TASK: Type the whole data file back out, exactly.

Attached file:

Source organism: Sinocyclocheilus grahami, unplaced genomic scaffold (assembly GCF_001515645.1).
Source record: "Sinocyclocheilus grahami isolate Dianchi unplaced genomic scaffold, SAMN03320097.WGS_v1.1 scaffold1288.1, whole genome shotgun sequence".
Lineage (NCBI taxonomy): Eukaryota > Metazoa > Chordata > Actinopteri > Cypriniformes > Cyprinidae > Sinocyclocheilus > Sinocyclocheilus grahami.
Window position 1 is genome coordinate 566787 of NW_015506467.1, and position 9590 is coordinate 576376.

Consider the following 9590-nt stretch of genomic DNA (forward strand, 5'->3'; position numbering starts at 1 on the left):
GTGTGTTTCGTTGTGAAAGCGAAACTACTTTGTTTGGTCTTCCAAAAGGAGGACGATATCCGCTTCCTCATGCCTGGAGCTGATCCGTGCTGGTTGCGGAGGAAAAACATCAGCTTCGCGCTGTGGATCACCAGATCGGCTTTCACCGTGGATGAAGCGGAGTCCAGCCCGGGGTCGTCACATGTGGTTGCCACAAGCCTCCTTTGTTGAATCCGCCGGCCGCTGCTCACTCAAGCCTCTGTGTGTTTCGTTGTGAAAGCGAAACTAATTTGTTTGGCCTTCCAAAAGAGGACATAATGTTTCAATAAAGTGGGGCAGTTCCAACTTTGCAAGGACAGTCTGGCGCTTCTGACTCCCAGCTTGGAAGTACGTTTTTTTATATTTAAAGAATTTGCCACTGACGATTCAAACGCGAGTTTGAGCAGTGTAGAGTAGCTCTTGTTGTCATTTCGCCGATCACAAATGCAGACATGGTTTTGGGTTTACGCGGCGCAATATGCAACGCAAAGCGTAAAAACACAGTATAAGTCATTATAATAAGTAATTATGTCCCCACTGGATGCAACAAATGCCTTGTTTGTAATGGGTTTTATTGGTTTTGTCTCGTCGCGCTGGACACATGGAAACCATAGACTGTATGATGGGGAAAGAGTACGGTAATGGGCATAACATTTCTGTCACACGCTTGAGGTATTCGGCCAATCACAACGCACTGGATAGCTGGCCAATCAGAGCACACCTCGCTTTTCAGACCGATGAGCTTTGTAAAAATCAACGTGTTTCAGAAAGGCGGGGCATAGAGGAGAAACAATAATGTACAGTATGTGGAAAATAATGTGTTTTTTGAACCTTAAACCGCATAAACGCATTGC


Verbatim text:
Source organism: Sinocyclocheilus grahami, unplaced genomic scaffold (assembly GCF_001515645.1).
Source record: "Sinocyclocheilus grahami isolate Dianchi unplaced genomic scaffold, SAMN03320097.WGS_v1.1 scaffold1288.1, whole genome shotgun sequence".
Lineage (NCBI taxonomy): Eukaryota > Metazoa > Chordata > Actinopteri > Cypriniformes > Cyprinidae > Sinocyclocheilus > Sinocyclocheilus grahami.
Window position 1 is genome coordinate 566787 of NW_015506467.1, and position 9590 is coordinate 576376.

Consider the following 9590-nt stretch of genomic DNA (forward strand, 5'->3'; position numbering starts at 1 on the left):
GTGTGTTTCGTTGTGAAAGCGAAACTACTTTGTTTGGTCTTCCAAAAGGAGGACGATATCCGCTTCCTCATGCCTGGAGCTGATCCGTGCTGGTTGCGGAGGAAAAACATCAGCTTCGCGCTGTGGATCACCAGATCGGCTTTCACCGTGGATGAAGCGGAGTCCAGCCCGGGGTCGTCACATGTGGTTGCCACAAGCCTCCTTTGTTGAATCCGCCGGCCGCTGCTCACTCAAGCCTCTGTGTGTTTCGTTGTGAAAGCGAAACTAATTTGTTTGGCCTTCCAAAAGAGGACATAATGTTTCAATAAAGTGGGGCAGTTCCAACTTTGCAAGGACAGTCTGGCGCTTCTGACTCCCAGCTTGGAAGTACGTTTTTTTATATTTAAAGAATTTGCCACTGACGATTCAAACGCGAGTTTGAGCAGTGTAGAGTAGCTCTTGTTGTCATTTCGCCGATCACAAATGCAGACATGGTTTTGGGTTTACGCGGCGCAATATGCAACGCAAAGCGTAAAAACACAGTATAAGTCATTATAATAAGTAATTATGTCCCCACTGGATGCAACAAATGCCTTGTTTGTAATGGGTTTTATTGGTTTTGTCTCGTCGCGCTGGACACATGGAAACCATAGACTGTATGATGGGGAAAGAGTACGGTAATGGGCATAACATTTCTGTCACACGCTTGAGGTATTCGGCCAATCACAACGCACTGGATAGCTGGCCAATCAGAGCACACCTCGCTTTTCAGACCGATGAGCTTTGTAAAAATCAACGTGTTTCAGAAAGGCGGGGCATAGAGGAGAAACAATAATGTACAGTATGTGGAAAATAATGTGTTTTTTGAACCTTAAACCGCATAAACGCATTGC